When the economy is in a tailspin, companies look for ways to trim costs as well as to grow. Grace Segran in London discovered the truth in bar codes and forecasting.
You see them on most of your purchases as bar codes – from airline tickets to a can of tomatoes to toll tags for your car and corporate ID badges. But they’re known in the trade as Radio Frequency Identification (RFID). And these days, as trimming costs is the corporate mantra, bar codes are hot.
RFID takes information and puts it in an electronic format and makes the information versatile and accessible. This helps to automate and drives efficiencies in supply chain logistics. In short, it can prevent you from having a huge inventory buildup to dump at an eventual potential loss. It’s a big market - especially for retailers - and a lot of money can hang in the balance, but the companies that provide the tools to manage this are not all that big.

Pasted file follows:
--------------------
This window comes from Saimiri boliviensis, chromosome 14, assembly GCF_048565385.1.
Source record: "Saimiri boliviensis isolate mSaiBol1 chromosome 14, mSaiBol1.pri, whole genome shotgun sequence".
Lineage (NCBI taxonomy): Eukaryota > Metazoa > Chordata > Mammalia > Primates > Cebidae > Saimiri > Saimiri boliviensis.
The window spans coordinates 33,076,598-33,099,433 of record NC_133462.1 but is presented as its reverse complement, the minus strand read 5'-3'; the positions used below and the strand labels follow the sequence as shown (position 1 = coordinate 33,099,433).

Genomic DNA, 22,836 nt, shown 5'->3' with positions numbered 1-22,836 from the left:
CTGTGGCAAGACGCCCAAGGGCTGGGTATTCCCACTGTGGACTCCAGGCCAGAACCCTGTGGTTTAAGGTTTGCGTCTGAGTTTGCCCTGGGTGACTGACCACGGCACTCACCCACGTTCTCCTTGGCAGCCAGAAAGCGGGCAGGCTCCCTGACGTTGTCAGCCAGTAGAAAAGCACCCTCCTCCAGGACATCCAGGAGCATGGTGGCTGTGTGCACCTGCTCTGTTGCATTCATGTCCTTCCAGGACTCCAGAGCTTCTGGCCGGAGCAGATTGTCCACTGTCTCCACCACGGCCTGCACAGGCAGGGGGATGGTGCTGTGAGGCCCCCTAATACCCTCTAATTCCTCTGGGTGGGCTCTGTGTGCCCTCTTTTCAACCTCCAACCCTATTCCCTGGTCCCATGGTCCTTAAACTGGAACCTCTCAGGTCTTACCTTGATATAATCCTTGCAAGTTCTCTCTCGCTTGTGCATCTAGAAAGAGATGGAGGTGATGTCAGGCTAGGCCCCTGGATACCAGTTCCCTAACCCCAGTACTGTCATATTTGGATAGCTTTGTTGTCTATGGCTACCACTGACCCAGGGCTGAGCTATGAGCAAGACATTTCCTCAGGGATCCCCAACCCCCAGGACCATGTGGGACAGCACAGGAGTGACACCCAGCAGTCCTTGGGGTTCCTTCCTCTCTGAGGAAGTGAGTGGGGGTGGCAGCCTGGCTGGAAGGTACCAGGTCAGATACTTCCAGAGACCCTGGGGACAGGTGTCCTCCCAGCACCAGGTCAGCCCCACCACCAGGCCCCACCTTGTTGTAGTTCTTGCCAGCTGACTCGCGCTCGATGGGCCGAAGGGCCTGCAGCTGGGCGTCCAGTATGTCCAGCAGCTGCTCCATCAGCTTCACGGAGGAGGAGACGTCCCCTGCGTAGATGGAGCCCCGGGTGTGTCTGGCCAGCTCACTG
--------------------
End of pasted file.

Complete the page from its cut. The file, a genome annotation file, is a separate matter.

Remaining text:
Zebra Technologies Corporation is one such RFID company. The company - with revenues of US$250m and a market capitalisation of US$2.33 billion - provides tracking devices for everything from blue jeans to hospital patients to cars on assembly lines and recently reported its best results ever: Third quarter results showed a 23% increase in revenue, while profits doubled. “It was our best quarter ever,” CEO, Anders Gustafsson, told INSEAD Knowledge at the Bloomberg Businessweek European Leadership Forum in London in November 2010.